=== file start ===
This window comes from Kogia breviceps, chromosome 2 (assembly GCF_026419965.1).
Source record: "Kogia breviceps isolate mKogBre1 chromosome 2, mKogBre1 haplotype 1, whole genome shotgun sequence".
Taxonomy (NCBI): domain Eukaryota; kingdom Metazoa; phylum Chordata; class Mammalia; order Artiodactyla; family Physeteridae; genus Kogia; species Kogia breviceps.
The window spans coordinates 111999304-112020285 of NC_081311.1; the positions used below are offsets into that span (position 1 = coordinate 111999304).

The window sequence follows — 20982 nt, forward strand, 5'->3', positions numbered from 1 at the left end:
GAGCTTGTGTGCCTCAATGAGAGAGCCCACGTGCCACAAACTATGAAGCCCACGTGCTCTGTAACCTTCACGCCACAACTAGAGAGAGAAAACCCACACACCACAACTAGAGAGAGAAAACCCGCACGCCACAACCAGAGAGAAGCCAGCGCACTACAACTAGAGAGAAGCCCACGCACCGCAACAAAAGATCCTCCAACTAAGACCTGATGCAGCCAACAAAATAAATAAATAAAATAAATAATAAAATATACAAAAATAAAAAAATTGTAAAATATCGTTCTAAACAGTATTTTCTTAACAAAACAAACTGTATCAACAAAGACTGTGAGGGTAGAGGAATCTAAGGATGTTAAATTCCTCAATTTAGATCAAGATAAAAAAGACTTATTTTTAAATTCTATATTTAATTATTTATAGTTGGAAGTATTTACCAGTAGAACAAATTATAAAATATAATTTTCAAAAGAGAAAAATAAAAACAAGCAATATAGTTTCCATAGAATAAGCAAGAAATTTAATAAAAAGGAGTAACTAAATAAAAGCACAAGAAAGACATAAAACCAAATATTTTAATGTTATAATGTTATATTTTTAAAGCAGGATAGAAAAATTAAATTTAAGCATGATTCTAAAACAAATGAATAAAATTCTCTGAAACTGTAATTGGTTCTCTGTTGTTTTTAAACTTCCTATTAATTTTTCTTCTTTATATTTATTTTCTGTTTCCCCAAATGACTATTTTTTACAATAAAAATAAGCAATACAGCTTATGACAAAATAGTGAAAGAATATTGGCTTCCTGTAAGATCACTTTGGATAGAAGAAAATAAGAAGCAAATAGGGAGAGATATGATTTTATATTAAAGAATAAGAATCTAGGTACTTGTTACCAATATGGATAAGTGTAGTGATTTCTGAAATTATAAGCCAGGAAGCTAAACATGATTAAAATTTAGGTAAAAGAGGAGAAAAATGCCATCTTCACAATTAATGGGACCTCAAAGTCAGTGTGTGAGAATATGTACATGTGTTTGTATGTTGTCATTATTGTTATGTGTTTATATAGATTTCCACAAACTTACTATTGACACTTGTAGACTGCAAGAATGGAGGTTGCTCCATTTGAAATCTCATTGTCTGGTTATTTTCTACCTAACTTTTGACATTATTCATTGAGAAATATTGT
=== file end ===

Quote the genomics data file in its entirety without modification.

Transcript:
This window comes from Kogia breviceps, chromosome 2 (assembly GCF_026419965.1).
Source record: "Kogia breviceps isolate mKogBre1 chromosome 2, mKogBre1 haplotype 1, whole genome shotgun sequence".
Taxonomy (NCBI): domain Eukaryota; kingdom Metazoa; phylum Chordata; class Mammalia; order Artiodactyla; family Physeteridae; genus Kogia; species Kogia breviceps.
The window spans coordinates 111999304-112020285 of NC_081311.1; the positions used below are offsets into that span (position 1 = coordinate 111999304).

The window sequence follows — 20982 nt, forward strand, 5'->3', positions numbered from 1 at the left end:
GAGCTTGTGTGCCTCAATGAGAGAGCCCACGTGCCACAAACTATGAAGCCCACGTGCTCTGTAACCTTCACGCCACAACTAGAGAGAGAAAACCCACACACCACAACTAGAGAGAGAAAACCCGCACGCCACAACCAGAGAGAAGCCAGCGCACTACAACTAGAGAGAAGCCCACGCACCGCAACAAAAGATCCTCCAACTAAGACCTGATGCAGCCAACAAAATAAATAAATAAAATAAATAATAAAATATACAAAAATAAAAAAATTGTAAAATATCGTTCTAAACAGTATTTTCTTAACAAAACAAACTGTATCAACAAAGACTGTGAGGGTAGAGGAATCTAAGGATGTTAAATTCCTCAATTTAGATCAAGATAAAAAAGACTTATTTTTAAATTCTATATTTAATTATTTATAGTTGGAAGTATTTACCAGTAGAACAAATTATAAAATATAATTTTCAAAAGAGAAAAATAAAAACAAGCAATATAGTTTCCATAGAATAAGCAAGAAATTTAATAAAAAGGAGTAACTAAATAAAAGCACAAGAAAGACATAAAACCAAATATTTTAATGTTATAATGTTATATTTTTAAAGCAGGATAGAAAAATTAAATTTAAGCATGATTCTAAAACAAATGAATAAAATTCTCTGAAACTGTAATTGGTTCTCTGTTGTTTTTAAACTTCCTATTAATTTTTCTTCTTTATATTTATTTTCTGTTTCCCCAAATGACTATTTTTTACAATAAAAATAAGCAATACAGCTTATGACAAAATAGTGAAAGAATATTGGCTTCCTGTAAGATCACTTTGGATAGAAGAAAATAAGAAGCAAATAGGGAGAGATATGATTTTATATTAAAGAATAAGAATCTAGGTACTTGTTACCAATATGGATAAGTGTAGTGATTTCTGAAATTATAAGCCAGGAAGCTAAACATGATTAAAATTTAGGTAAAAGAGGAGAAAAATGCCATCTTCACAATTAATGGGACCTCAAAGTCAGTGTGTGAGAATATGTACATGTGTTTGTATGTTGTCATTATTGTTATGTGTTTATATAGATTTCCACAAACTTACTATTGACACTTGTAGACTGCAAGAATGGAGGTTGCTCCATTTGAAATCTCATTGTCTGGTTATTTTCTACCTAACTTTTGACATTATTCATTGAGAAATATTGT